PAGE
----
IEEE International Conference on High Performance Switching and Routing
11-14 May 2020 // Newark, New Jersey, USA

Keynote Speakers

Jennifer Rexford, Princeton University

Jennifer joined the Computer Science Department at Princeton University in February 2005 after eight and a half years at AT&T Research. Her research focuses on Internet routing, network measurement, and network management, with the larger goal of making data networks easier to design, understand, and manage. Jennifer is the co-author of the book Web Protocols and Practice: HTTP/1.1, Networking Protocols, Caching, and Traffic Measurement (Addison-Wesley, May 2001) and co-editor of She’s an Engineer? Princeton Alumnae Reflect (Princeton University, 1993, see recent talk about the book). Jennifer served as the Chair of ACM SIGCOMM from 2003 to 2007 and has served on the ACM Council, the board of the Computing Research Association, the advisory council of the Computer and Information Science and Engineering directorate at NSF, and the Computing Community Consortium. She received her BSE degree in electrical engineering from Princeton University in 1991 and her MSE and Ph.D. degrees in computer science and electrical engineering from the University of Michigan in 1993 and 1996, respectively. She was the winner of ACM’s Grace Murray Hopper Award for outstanding young computer professional of the year for 2004.


Mohammad Alizadeh, Massachusetts Institute of Technology

I am an Assistant Professor in the EECS Department at MIT and a member of CSAIL. Before joining MIT, I completed my Ph.D. at Stanford University and spent a couple of years at a datacenter networking startup, Insieme Networks, and Cisco. You can find my CV here.

Research: I work in the areas of computer networks and systems. My research aims to improve the performance, robustness, and ease of management of future networks and cloud computing systems. My current research centers on network protocols and algorithms for large-scale data centers, programmable switching architectures, and learning-based networked systems. I am also broadly interested in performance modeling and analysis of computer systems and bridging theory and practice in computer system design.


Yuanyuan Yang, Program Director at the US National Science Foundation

Yuanyuan Yang received the BEng and MS degrees in computer science and engineering from Tsinghua University, Beijing, China, and the MSE and Ph.D. degrees in computer science from Johns Hopkins University, Baltimore, Maryland, USA. Dr. Yang is a SUNY Distinguished Professor in the Department of Electrical & Computer Engineering and Department of Computer Science at Stony Brook University, New York, USA. She is currently on leave serving as a Program Director at the US National Science Foundation. She has served as the Associate Dean for Academic Affairs of College of Engineering and Applied Sciences at Stony Brook University and a Division Director of New York State Center of Excellence in Wireless and Information Technology. Dr. Yang is internationally recognized for her contributions in parallel & distributed computer architectures and systems. She was named an IEEE Fellow in 2009 for contributions to parallel and distributed computing. Her current research interests include parallel computer architecture, network-based computing, cloud computing, edge computing, and mobile computing. She has published over 400 scientific papers in leading refereed journals and conferences. Dr. Yang is currently the Associate Editor-in-Chief for IEEE Transactions on Cloud Computing and an Associate Editor for ACM Computing Surveys. She has served as the Associate Editor-in-Chief for IEEE Transactions on Computers, and an Associate Editor for IEEE Transactions on Computers and IEEE Transactions on Parallel and Distributed Systems.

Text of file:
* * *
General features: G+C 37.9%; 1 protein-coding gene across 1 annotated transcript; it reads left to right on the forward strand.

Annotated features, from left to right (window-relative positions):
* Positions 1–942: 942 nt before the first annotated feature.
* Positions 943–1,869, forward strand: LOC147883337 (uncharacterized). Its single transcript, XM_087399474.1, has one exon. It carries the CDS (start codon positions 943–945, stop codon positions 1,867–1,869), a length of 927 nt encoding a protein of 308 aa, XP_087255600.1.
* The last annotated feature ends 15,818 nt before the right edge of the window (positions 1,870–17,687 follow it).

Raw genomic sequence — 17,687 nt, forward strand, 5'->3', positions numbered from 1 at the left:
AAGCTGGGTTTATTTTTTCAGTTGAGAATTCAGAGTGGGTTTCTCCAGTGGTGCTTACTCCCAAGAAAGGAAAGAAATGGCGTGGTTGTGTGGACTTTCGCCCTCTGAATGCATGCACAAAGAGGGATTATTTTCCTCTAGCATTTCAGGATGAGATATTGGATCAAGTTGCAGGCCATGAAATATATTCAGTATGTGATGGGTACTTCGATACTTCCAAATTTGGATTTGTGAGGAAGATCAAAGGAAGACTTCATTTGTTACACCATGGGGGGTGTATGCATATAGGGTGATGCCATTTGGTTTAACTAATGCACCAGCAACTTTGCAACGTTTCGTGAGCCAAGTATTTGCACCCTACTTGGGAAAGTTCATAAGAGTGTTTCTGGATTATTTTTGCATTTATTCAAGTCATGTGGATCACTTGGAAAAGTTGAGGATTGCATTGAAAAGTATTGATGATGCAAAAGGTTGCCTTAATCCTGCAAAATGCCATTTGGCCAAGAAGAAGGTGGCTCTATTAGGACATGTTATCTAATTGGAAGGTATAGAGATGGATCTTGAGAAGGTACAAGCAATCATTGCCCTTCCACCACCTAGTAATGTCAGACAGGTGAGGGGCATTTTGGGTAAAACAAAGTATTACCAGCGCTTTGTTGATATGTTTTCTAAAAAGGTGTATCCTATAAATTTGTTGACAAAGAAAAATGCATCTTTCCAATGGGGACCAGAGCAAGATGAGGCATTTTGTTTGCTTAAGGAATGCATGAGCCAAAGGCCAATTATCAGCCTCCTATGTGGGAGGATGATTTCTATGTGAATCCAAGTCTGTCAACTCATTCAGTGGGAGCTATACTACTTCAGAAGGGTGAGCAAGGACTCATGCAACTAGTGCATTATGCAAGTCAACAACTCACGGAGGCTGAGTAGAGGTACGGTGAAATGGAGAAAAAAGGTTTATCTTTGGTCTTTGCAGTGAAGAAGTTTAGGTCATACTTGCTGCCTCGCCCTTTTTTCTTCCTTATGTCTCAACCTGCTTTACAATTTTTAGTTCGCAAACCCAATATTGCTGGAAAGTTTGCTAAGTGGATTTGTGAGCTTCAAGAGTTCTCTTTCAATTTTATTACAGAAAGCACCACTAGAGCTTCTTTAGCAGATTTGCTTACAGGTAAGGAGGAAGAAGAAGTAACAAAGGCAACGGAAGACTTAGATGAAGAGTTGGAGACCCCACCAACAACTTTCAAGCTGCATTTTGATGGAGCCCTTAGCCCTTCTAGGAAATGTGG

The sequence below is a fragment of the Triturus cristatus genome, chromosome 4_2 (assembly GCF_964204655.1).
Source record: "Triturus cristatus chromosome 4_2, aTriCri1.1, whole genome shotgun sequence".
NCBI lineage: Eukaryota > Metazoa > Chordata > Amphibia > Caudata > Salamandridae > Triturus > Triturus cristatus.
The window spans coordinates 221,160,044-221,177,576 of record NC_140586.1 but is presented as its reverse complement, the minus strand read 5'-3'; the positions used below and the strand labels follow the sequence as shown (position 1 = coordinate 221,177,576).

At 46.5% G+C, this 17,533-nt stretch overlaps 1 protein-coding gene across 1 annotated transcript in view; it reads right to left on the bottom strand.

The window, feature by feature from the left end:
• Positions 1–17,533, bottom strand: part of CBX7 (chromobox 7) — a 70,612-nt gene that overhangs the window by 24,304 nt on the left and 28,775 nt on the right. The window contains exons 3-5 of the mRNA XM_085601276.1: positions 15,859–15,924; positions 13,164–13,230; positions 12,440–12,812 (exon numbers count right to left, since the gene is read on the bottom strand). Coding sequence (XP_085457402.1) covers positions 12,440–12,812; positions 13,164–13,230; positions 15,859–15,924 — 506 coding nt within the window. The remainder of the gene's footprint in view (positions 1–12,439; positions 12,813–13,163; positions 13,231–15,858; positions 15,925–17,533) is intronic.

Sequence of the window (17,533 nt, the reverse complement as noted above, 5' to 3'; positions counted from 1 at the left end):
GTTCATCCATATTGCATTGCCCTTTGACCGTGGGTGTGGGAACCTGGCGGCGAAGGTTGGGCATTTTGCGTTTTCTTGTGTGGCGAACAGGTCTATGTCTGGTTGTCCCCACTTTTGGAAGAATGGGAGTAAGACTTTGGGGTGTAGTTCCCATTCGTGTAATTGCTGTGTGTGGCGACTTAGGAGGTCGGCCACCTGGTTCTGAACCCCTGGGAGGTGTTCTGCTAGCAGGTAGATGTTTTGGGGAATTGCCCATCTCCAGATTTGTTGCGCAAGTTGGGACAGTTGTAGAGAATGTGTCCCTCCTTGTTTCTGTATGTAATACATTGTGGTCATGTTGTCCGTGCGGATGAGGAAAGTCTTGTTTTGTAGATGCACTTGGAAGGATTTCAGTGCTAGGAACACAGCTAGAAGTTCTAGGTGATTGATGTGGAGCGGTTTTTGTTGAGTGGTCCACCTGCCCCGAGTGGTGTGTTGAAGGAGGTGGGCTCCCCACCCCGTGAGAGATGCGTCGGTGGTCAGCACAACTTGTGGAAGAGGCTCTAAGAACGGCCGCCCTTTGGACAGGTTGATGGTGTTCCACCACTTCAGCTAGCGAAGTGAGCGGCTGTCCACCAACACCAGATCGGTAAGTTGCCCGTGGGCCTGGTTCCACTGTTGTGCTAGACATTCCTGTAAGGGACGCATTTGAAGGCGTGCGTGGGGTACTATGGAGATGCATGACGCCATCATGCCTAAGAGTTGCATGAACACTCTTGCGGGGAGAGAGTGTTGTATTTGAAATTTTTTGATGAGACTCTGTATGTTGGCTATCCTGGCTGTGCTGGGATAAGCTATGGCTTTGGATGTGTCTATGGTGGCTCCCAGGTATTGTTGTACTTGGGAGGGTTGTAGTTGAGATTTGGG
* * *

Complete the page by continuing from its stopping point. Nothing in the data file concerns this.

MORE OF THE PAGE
Peter Jones, Cisco Systems

Peter is a Distinguished Engineer in Cisco’s Enterprise HW team. He works on system architecture for Cisco’s enterprise switching, routing, wireless, and IoT products. He’s active in IEEE 802.3 and the Ethernet Alliance. He works on the evolution of technology to add value to physical infrastructure, and how to make technology consumable.




Richard Li, Futurewei Technologies Inc.

Dr. Richard Li is the Head of Network Technologies Lab, Chief Scientist and Vice President of Network Technologies of Futurewei Technologies Inc., Huawei R&D USA. Richard also serves as the Chairman of the ITU-T FG Network 2030. Previously he was the Vice-Chairman of the European ETSI ISG NGP (Next-Generation Protocols) from January 2016 to December 2019. He has also served as Chair of steering committees and technical program committees of some academic and industrial conferences. Before joining Futurewei, he worked with Cisco and Ericsson in the field of networking technologies, standards, solutions, and operating systems. Richard is extremely passionate about advancing data communications technologies and solving problems in their entirety, thus creating a bigger and long-term impact on the networking industry. During his career, Richard spearheaded network technology innovation and development in Routing and MPLS, Mobile Backhaul, Metro and Core Networks, Data Center, Cloud, and Virtualization. Currently, he leads a team of scientists and engineers to develop technologies for next-generation network architectures, protocols, algorithms, and systems in support of forward-looking applications and industry verticals in the context of New IP and Network 2030.